Venice, Italy is one of the most improbable places I have ever visited. It is unbelievably beautiful and one cannot help constantly questioning, as my mother (from New Orleans) did, “How does this place exist? How is it still above water?” It certainly has managed to stay afloat for a very long time. The opposite of a city on a grid, Venice’s labyrinthine streets wind around the canals as if in an attempt to cause dizziness, but there is an odd order to it. Perhaps its small size aids an illusion of purposeful city planning, but we always felt at least slightly lost until we somehow ended up at our intended destination. J.B. Jackson generalizes the organization (planned or accidental) of towns and cities in the article “The Stranger’s Path.” I will not pretend to grasp his concept of the Stranger’s Path well enough to confidently apply it cities I know well (and there are certainly several I know better than Venice – I was there for only two nights). He does pay thoughtful attention to Venice in particular. Jackson acknowledges Piazza San Marco (St. Mark's Square), albeit slightly reluctantly, noting that despite its undeniable
beauty and social utility… it seems… that those who hold it up as the prototype of all civic (traffic-free) centers are not always aware of what makes it what it is. The piazza is not an area carved out of a residential district; its animation comes not from the art monuments which surround it; on the contrary, it is enclosed on three sides by a maze of streets and alleys whose function is almost exactly that of the Path. (27)
Often the best way to get around Venice is to wander. Aside from expensive gondola travel and the water cabs/busses that escort tourists around the city’s periphery, pedestrian traffic dominates Venetian transportation. The locals are friendly (in Italian) and the words “Piazza San Marco” are printed on buildings with arrows pointing in various directions. When we wanted to find it from our hotel, we essentially set off with the notion that we would find the famous plaza eventually. It was as if we were rats in a complex maze that featured a seemingly infinite number of possible paths to our destination. The tourist nodes were abundant. We followed signs, stopped for snacks, made a few purchases in Venetian glass and Italian leather shops. I photographed the signs, graffiti, food, and what appeared to be a McDonalds constructed before the Common Era. We eventually made our way to the bustling San Marco. The architecture was magnificent and the view of the Grand Canal was breathtaking, as well as fitting with Jackson’s entry/exit node along the Path being a point of arrival for commerce, locals, and tourists. The hoards of people were outnumbered only by the pigeons. Our long walk through Venice at least had the illusion of being a Stranger’s Path, leading us to this wonderful, crowded place. Jackson expresses frustration that, “the Mediterranean plaza… was never intended to serve… as a place of business” (27). Well, I’m pretty sure the café where we ended up sitting in order to take in the site charged more than we were even willing to pay. Still, the busy square started (or ended) with a vibrant body of water, was a seemingly unavoidable spot for transients to end up, and truly exuded vitality. Maybe Venice is made up of various Stanger’s Paths – I have yet to experience another city that enticed movement in such a mysteriously roundabout, yet purposeful manner.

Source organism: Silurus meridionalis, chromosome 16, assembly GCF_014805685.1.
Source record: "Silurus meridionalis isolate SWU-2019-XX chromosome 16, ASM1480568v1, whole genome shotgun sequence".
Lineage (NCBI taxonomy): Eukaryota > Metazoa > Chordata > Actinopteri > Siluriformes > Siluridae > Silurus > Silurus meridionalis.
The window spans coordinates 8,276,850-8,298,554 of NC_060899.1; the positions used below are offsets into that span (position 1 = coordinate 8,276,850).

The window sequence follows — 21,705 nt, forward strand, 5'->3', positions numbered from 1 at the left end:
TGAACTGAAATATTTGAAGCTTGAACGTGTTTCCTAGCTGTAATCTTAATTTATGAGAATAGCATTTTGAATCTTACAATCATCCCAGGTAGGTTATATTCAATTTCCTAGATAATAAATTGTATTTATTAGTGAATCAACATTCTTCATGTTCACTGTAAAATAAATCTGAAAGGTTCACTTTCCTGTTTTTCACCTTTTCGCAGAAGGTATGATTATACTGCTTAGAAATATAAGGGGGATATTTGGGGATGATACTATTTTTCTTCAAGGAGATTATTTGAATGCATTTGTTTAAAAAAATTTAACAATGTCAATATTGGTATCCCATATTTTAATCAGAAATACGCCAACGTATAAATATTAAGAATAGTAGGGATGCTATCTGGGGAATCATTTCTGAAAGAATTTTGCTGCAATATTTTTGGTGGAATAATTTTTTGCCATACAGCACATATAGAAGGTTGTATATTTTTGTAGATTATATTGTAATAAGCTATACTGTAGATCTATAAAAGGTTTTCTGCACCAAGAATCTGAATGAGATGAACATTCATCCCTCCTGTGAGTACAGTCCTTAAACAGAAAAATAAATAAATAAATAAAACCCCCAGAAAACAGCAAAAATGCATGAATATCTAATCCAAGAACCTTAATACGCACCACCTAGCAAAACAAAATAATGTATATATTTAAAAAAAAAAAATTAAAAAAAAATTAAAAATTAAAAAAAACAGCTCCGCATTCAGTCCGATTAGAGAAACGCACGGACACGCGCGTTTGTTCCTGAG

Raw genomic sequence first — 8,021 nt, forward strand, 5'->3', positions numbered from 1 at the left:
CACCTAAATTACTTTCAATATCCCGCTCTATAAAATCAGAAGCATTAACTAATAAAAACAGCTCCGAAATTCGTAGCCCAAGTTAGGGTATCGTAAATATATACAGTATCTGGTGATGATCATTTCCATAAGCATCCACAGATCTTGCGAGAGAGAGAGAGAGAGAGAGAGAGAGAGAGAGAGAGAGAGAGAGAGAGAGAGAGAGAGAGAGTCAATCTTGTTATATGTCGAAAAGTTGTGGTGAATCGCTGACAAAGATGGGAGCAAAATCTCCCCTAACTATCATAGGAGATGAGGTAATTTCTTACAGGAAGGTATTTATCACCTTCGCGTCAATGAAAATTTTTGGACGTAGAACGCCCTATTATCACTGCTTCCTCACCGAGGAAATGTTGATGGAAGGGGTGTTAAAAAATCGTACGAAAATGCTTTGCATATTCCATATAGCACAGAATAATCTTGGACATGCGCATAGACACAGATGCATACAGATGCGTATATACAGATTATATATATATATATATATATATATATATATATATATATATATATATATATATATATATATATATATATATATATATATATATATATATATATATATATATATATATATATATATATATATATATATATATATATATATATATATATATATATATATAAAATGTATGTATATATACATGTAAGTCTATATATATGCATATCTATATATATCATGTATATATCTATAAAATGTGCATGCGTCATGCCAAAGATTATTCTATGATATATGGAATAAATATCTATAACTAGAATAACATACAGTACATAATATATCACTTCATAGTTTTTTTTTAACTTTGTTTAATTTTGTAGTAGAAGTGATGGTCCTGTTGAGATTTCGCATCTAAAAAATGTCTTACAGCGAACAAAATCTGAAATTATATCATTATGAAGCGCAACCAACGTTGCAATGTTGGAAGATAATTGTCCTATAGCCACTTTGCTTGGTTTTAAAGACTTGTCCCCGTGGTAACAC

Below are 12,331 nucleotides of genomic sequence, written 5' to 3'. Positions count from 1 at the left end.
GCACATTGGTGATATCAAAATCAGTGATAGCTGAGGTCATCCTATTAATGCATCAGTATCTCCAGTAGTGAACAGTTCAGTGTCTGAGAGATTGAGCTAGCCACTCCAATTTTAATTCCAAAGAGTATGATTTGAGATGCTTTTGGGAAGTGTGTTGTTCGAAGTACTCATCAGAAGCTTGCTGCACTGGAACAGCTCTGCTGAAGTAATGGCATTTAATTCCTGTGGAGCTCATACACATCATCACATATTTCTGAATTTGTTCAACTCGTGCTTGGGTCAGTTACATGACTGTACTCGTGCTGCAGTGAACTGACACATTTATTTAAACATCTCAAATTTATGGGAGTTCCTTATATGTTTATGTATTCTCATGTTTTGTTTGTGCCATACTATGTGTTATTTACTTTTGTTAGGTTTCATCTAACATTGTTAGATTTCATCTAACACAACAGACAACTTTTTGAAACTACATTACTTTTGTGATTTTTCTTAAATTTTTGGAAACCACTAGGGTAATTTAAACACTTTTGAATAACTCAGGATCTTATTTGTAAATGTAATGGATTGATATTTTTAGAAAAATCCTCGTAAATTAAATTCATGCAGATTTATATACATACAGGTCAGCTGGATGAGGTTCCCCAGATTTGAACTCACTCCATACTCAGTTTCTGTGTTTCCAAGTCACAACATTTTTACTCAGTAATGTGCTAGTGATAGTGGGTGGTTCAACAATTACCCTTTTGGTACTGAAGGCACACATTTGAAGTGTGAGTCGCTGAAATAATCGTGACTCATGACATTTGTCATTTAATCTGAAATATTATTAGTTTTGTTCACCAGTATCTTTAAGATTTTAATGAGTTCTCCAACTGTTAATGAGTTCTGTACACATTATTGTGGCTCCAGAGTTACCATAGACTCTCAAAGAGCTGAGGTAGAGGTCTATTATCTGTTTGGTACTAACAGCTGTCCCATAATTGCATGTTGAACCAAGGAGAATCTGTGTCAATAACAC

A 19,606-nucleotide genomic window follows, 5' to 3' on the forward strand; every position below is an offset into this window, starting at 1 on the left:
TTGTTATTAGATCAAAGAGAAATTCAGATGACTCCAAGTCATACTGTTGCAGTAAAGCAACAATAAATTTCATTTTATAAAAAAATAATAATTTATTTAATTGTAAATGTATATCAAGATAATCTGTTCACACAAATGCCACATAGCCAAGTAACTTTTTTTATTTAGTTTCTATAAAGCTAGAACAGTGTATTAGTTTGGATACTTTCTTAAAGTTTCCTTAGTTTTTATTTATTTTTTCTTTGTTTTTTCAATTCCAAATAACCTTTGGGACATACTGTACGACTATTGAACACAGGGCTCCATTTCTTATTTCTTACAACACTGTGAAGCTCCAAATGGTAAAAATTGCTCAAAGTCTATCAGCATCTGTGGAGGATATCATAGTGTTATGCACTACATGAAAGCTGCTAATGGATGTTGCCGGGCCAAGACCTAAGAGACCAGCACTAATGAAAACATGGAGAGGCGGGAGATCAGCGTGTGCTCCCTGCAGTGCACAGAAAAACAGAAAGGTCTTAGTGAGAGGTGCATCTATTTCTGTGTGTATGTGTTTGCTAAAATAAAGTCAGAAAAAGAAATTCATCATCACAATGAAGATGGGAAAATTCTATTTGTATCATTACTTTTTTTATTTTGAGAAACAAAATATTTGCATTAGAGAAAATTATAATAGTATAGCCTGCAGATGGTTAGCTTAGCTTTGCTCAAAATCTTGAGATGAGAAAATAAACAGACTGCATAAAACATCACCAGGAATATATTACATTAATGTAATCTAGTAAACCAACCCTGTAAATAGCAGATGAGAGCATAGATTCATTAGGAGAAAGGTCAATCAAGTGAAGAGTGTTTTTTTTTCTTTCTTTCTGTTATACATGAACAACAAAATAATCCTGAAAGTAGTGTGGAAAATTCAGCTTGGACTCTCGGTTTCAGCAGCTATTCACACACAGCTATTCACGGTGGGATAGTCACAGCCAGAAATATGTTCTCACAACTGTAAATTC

For my Art of Travel, Spring 08 blog post about Venice, click on my photos or here: http://www.placeandliterature.com/node/6772
For my company's video channel based in L.A.'s version of Venice, Italy, Venice Beach, click here: www.venicethemenace.com